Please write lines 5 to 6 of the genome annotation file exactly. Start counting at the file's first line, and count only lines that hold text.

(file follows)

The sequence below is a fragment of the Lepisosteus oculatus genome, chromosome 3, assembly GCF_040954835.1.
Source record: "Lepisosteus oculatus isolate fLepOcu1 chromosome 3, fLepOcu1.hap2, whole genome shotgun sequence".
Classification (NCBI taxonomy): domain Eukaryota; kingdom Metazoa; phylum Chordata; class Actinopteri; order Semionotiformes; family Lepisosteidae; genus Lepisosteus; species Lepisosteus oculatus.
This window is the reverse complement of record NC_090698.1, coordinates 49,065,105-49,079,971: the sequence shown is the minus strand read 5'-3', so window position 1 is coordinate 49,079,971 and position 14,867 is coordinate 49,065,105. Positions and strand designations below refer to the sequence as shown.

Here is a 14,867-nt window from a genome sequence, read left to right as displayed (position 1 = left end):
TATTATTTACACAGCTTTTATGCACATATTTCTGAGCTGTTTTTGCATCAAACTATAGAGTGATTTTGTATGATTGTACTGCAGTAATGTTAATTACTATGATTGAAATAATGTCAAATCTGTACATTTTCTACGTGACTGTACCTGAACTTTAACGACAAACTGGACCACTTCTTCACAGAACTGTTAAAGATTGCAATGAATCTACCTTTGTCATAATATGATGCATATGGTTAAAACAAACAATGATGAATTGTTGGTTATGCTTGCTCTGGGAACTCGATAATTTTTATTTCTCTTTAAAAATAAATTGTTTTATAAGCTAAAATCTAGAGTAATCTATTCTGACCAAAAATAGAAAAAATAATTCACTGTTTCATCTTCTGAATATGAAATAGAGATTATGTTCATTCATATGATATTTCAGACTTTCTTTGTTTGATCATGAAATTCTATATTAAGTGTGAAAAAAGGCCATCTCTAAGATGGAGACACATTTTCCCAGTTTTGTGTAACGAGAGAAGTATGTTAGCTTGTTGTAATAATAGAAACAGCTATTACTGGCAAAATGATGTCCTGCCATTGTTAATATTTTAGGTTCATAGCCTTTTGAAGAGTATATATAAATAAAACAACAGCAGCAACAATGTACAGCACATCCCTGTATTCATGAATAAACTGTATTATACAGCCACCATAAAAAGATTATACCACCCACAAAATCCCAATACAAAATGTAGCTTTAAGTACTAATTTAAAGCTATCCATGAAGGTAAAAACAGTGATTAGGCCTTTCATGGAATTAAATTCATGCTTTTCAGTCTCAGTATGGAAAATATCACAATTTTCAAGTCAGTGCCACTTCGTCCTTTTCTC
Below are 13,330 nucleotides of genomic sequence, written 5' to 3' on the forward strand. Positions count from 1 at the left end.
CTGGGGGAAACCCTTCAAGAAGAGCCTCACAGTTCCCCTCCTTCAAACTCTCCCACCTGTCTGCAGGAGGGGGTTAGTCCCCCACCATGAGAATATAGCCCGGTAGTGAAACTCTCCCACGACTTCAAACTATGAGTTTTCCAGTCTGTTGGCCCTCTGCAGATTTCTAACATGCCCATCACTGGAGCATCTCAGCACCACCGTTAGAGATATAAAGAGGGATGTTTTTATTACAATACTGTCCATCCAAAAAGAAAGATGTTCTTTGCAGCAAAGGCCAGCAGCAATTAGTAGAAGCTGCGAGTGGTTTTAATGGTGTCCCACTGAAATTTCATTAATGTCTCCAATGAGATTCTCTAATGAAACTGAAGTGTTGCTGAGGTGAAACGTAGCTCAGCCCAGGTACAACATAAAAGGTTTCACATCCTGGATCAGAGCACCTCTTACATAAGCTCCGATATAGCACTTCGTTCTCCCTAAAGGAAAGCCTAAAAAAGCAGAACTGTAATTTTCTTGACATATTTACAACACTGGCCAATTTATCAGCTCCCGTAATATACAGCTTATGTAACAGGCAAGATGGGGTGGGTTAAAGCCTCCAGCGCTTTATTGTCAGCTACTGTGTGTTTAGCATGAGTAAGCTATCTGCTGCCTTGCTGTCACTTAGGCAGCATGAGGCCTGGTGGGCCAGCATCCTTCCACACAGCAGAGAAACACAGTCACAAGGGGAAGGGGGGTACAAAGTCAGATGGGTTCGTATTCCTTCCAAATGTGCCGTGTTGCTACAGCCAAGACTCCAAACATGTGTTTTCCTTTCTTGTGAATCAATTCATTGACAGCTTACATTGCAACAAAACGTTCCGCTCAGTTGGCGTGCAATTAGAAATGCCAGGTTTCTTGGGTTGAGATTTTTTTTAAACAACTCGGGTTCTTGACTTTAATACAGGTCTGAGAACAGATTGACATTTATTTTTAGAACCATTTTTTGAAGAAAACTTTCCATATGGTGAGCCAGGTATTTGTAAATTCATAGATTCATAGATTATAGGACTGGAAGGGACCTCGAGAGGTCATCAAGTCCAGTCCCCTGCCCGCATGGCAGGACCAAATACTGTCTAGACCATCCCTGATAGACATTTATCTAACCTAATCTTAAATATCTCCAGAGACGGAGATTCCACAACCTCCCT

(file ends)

Here is a 14,867-nt window from a genome sequence, read left to right as displayed (position 1 = left end):
TATTATTTACACAGCTTTTATGCACATATTTCTGAGCTGTTTTTGCATCAAACTATAGAGTGATTTTGTATGATTGTACTGCAGTAATGTTAATTACTATGATTGAAATAATGTCAAATCTGTACATTTTCTACGTGACTGTACCTGAACTTTAACGACAAACTGGACCACTTCTTCACAGAACTGTTAAAGATTGCAATGAATCTACCTTTGTCATAATATGATGCATATGGTTAAAACAAACAATGATGAATTGTTGGTTATGCTTGCTCTGGGAACTCGATAATTTTTATTTCTCTTTAAAAATAAATTGTTTTATAAGCTAAAATCTAGAGTAATCTATTCTGACCAAAAATAGAAAAAATAATTCACTGTTTCATCTTCTGAATATGAAATAGAGATTATGTTCATTCATATGATATTTCAGACTTTCTTTGTTTGATCATGAAATTCTATATTAAGTGTGAAAAAAGGCCATCTCTAAGATGGAGACACATTTTCCCAGTTTTGTGTAACGAGAGAAGTATGTTAGCTTGTTGTAATAATAGAAACAGCTATTACTGGCAAAATGATGTCCTGCCATTGTTAATATTTTAGGTTCATAGCCTTTTGAAGAGTATATATAAATAAAACAACAGCAGCAACAATGTACAGCACATCCCTGTATTCATGAATAAACTGTATTATACAGCCACCATAAAAAGATTATACCACCCACAAAATCCCAATACAAAATGTAGCTTTAAGTACTAATTTAAAGCTATCCATGAAGGTAAAAACAGTGATTAGGCCTTTCATGGAATTAAATTCATGCTTTTCAGTCTCAGTATGGAAAATATCACAATTTTCAAGTCAGTGCCACTTCGTCCTTTTCTC